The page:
TOOLS FOR THE HARVEST 
A PROJECT TO EQUIP THE FLIGHT MINISTRY OF AFRICA INLAND MISSION INTO THE NEXT DECADE
Our Goal: 3 Cessna Grand Caravans placed in 3 Strategic bases, Staffed and equipped for the next 10 years in service of Christ and his Kingdom. Phase Three of the project has begun. AIM AIR is seeking partners to seed the fundraising effort toward our goal of $1.56 million. You can help.
About the Project
The Cessna Grand Caravan is the workhorse of the AIM AIR fleet. It is the most efficient, reliable, and cost-effective aircraft we fly. With nearly two decades of experience operating Caravans throughout Africa, AIM AIR’s ministry has come to depend on this remarkable ministry tool. Today, with three operational bases strategically placed in East and Central Africa, there is an emerging need to base one Caravan at each location. A dispatch-ready aircraft at each base allows us to respond to flight requests effectively and improves reliability by providing cover during maintenance events. The engine upgrade brings added performance as well as cost savings, and standardizing both the engine and avionics installations makes AIM AIR a safer and more efficient operation. The Fleet Upgrade and Standardization Project will ensure the AIM AIR turbine fleet is prepared for another decade of service.
- Phase 1 100%
PHASE I / ACQUIRE A THIRD CESSNA GRAND CARAVAN
COMPLETED in April 2015. A refurbished Grand Caravan (N685KS), equipped with new Blackhawk engine and Garmin G600/GTN upgrades, became fully operational as part of the AIM AIR fleet. This step was completed in partnership with SIM, a Christian mission organization heavily reliant on AIM AIR’s support for its ministries in South Sudan. In the Caravan’s first month of operation, it logged over 14,000 miles (85 flight hours), providing supplies to dozens of missionaries and pastors and conducting five medical evacuations.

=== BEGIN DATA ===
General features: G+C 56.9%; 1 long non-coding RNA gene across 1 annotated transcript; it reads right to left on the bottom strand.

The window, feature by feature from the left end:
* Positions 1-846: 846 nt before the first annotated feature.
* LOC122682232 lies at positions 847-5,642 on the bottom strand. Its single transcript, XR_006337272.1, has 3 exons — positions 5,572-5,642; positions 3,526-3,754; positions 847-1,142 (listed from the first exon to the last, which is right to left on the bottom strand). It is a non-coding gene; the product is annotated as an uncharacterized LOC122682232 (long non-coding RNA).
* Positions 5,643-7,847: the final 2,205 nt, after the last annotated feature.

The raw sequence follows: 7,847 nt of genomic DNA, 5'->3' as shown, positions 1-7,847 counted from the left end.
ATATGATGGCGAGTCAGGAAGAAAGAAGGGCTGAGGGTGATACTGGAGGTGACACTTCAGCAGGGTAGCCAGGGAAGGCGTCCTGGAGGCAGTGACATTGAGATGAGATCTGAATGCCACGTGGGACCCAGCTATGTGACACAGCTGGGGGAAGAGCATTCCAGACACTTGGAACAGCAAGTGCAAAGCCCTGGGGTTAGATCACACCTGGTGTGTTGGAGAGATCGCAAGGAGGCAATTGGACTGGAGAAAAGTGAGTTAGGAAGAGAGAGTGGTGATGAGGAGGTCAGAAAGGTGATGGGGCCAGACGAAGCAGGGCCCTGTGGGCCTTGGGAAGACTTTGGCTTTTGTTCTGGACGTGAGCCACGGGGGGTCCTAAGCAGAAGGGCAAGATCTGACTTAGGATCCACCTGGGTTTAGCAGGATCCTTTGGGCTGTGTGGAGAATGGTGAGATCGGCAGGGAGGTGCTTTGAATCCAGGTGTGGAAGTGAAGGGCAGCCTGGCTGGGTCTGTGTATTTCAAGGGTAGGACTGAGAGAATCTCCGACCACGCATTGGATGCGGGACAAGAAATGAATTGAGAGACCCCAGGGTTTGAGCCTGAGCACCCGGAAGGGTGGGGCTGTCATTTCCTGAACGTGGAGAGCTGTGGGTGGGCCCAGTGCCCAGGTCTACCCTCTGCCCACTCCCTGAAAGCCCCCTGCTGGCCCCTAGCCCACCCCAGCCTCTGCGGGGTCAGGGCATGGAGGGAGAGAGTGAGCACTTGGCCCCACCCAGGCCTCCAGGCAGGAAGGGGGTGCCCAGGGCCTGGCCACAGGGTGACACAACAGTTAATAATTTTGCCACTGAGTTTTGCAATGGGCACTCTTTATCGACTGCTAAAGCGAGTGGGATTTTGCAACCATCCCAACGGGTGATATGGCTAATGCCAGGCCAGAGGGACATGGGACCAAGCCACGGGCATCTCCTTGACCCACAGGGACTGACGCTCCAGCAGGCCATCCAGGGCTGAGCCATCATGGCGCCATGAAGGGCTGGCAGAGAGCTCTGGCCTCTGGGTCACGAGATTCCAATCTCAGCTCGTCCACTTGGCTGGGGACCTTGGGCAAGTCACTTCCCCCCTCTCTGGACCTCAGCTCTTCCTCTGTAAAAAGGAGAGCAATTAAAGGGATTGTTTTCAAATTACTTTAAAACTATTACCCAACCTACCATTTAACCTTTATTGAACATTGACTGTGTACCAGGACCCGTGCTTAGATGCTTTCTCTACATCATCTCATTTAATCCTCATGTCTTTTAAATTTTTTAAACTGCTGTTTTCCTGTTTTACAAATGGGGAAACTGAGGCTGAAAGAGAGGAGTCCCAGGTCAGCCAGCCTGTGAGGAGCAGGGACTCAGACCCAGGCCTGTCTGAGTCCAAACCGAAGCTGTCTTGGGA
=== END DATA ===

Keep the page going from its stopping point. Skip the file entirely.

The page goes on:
- Phase 2 100%
PHASE II / UPGRADE 5Y-PCS
COMPLETED from May 2014 to June 2015. With only 9000 hours on the airframe, the younger of AIM AIR’s two original Caravans (5Y-PCS) still had years of useful service. This airframe was an ideal candidate for an upgraded engine and avionics package. A Blackhawk engine upgrade was accomplished in May 2014 in South Africa. The Garmin avionics upgrade was completed in Nairobi in May 2015. The aircraft returned to service in June, fully standardized to match N685KS.
- Phase 3 5%
PHASE III / RETIRE 5Y-XPA AND REPLACE WITH A NEWER, UPGRADED CARAVAN
5Y-XPA, the oldest Caravan in the AIM AIR fleet, has over 16,000 hours on the airframe and less than 800 hours remaining until engine overhaul. This engine has already been overhauled three times and a complete engine replacement is now required. The airframe life is in the range where extensive inspections are required every 2500 hours. We have determined that putting considerable money into upgrading such an old airframe is not wise. PHASE 3 of this project involves selling 5Y-XPA and raising the additional funds necessary to replace it with a low to mid-time airframe. Adding the higher-performance Blackhawk engine and advanced Garmin 600/GTN avionics to the replacement Caravan would bring it into compliance with the two already upgraded Caravans. It is anticipated that 5Y-XPA will run out of hours on the engine in August of 2016.
$1.8 million ($1.56 million in new funds)
TARGET COMPLETION DATE
Standardization – Safety – Stewardship
Details about the Upgrade
The upgrades chosen as part of the AIM AIR fleet standardization will have a number of positive outcomes, enhancing the reliability and safety of our operations as well as saving money.